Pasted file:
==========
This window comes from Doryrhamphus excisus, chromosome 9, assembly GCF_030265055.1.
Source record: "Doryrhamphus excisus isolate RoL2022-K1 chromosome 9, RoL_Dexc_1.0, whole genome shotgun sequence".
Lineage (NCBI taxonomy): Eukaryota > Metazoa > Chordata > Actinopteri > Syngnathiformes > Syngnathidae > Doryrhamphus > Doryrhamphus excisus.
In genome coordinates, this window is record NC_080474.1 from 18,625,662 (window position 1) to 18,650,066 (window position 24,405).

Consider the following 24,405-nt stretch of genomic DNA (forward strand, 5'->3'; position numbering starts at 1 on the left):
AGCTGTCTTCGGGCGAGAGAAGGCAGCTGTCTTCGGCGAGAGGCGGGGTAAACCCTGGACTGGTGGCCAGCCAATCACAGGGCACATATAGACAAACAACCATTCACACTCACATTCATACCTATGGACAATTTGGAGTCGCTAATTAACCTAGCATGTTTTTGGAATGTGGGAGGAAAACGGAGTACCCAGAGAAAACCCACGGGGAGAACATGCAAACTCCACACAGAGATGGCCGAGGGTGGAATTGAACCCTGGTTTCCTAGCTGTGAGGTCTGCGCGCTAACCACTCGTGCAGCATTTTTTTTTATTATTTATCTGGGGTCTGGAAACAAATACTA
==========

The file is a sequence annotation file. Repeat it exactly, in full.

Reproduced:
This window comes from Doryrhamphus excisus, chromosome 9, assembly GCF_030265055.1.
Source record: "Doryrhamphus excisus isolate RoL2022-K1 chromosome 9, RoL_Dexc_1.0, whole genome shotgun sequence".
Lineage (NCBI taxonomy): Eukaryota > Metazoa > Chordata > Actinopteri > Syngnathiformes > Syngnathidae > Doryrhamphus > Doryrhamphus excisus.
In genome coordinates, this window is record NC_080474.1 from 18,625,662 (window position 1) to 18,650,066 (window position 24,405).

Consider the following 24,405-nt stretch of genomic DNA (forward strand, 5'->3'; position numbering starts at 1 on the left):
AGCTGTCTTCGGGCGAGAGAAGGCAGCTGTCTTCGGCGAGAGGCGGGGTAAACCCTGGACTGGTGGCCAGCCAATCACAGGGCACATATAGACAAACAACCATTCACACTCACATTCATACCTATGGACAATTTGGAGTCGCTAATTAACCTAGCATGTTTTTGGAATGTGGGAGGAAAACGGAGTACCCAGAGAAAACCCACGGGGAGAACATGCAAACTCCACACAGAGATGGCCGAGGGTGGAATTGAACCCTGGTTTCCTAGCTGTGAGGTCTGCGCGCTAACCACTCGTGCAGCATTTTTTTTTATTATTTATCTGGGGTCTGGAAACAAATACTA